In February 2016, Seoul shut down the Kaesong Industrial Complex. The then-conservative government claimed that money generated from the factory zone was suspected of bankrolling North Korea's nuclear and missile programs.
The resumption of the tour program is linked to whether it would violate the U.N. sanctions resolution banning the transfer of bulk cash to Pyongyang.
"Judgment over whether it would violate the U.N. resolution has yet to be made," said an official at Seoul's unification ministry.
"But inter-Korean projects were suspended mostly because of North Korea's nuclear ambitions. The government will be able to review whether to resume the tour project after conditions for inter-Korean dialogue are met."
The companies that operated in the tour zone rejected views that the money spent by South Korean tourists could have been funneled into Pyongyang's nuclear and missile programs.
"Every country collects admission fees from tourists for going up certain mountains or using designated national parks," said Sin Yang-soo, chairman of the Mount Kumgang Enterpriser Association, another group of like-minded businessmen.
"A large amount of the money paid by tourists came back to Hyundai Asan and investors like us, not to North Korea," he claimed. He previously offered bus services transporting tourists.
Choi Yo-sik, chairman of the Investment Companies Association, said that the firms are suffering from "double-edged" troubles.
"We are undergoing financial difficulties due to the suspension. There are some negative sentiments that the tour project could help North Korea's nuclear and missile programs," he said.
The companies are calling for the government to further compensate them for their investment losses stemming from the suspension.
They said they invested a combined 170 billion won (US$149 million) into the project, claiming that they have not received sufficient compensation for that.
"The government should make up for our losses in a similar manner to the financial support for firms running factories at the Kaesong complex," said Kim, vice chairman of the group.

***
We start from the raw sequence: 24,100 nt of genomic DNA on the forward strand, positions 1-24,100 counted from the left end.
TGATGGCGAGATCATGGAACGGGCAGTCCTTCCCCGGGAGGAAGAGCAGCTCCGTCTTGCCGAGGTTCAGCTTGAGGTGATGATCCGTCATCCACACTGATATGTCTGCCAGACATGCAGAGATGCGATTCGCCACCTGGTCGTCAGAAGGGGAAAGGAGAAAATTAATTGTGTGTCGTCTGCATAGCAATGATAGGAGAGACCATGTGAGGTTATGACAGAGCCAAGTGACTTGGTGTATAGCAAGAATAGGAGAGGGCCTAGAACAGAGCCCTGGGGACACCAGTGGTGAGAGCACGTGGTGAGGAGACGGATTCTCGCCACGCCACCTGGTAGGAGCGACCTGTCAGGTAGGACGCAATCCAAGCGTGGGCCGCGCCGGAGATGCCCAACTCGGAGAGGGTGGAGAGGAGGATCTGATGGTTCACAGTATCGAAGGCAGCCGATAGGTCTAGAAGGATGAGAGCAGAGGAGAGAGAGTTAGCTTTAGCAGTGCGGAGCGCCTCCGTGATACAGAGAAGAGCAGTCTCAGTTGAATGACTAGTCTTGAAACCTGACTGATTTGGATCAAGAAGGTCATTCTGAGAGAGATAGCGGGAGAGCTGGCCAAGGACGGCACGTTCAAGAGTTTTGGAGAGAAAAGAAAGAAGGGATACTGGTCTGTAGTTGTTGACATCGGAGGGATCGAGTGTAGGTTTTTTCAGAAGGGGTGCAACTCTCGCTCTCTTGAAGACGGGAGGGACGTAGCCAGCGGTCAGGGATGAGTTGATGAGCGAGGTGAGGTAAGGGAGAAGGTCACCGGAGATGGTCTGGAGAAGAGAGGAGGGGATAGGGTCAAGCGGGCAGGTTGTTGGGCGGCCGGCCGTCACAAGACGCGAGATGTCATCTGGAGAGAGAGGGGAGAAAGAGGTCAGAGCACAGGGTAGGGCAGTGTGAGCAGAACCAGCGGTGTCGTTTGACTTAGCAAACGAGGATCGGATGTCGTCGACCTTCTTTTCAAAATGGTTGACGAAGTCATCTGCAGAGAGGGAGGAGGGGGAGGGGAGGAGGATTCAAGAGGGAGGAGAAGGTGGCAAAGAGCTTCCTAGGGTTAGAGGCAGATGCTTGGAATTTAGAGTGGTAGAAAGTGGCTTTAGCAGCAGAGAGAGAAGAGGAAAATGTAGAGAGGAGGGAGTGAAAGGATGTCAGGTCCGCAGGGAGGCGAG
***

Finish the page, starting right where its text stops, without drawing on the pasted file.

The Ministry of Unification said it provided around 22 billion won in special loans to the firms investing in the tour project. About 400 million won in emergency funds was given to them as well.
Experts said that if North Korea does not show sincerity in resolving its nuclear and missile problems, the resumption of the Mount Kumgang project would be elusive.
"At least, North Korea should make pledges to suspend a nuclear test and an intercontinental ballistic missile launch as preconditions for re-opening the project," said Cheong Seong-chang, a senior research fellow at the Sejong Institute.
He suggested that Seoul could offer a package deal of resuming the Kaesong factory park and the tour project and lifting the May 24 sanctions against the North in exchange for Pyongyang's vow to halt provocations.
"Also, we can call on the North to accept regular reunions of families separated by the 1950-53 Korean War under such a deal," Cheong added.
Kim, an analyst at KDB, raised the need to change the way the tour project is operated, as the U.N. sanctions curb financial transactions with North Korea.
"The development of the Mount Kumgang tour zone is also a crucial project for Kim Jong-un," she added. "Instead of providing cash, Hyundai may think about infrastructure investment. The North would not reject the offer for its economic growth.""
Source: Yonhap News Agency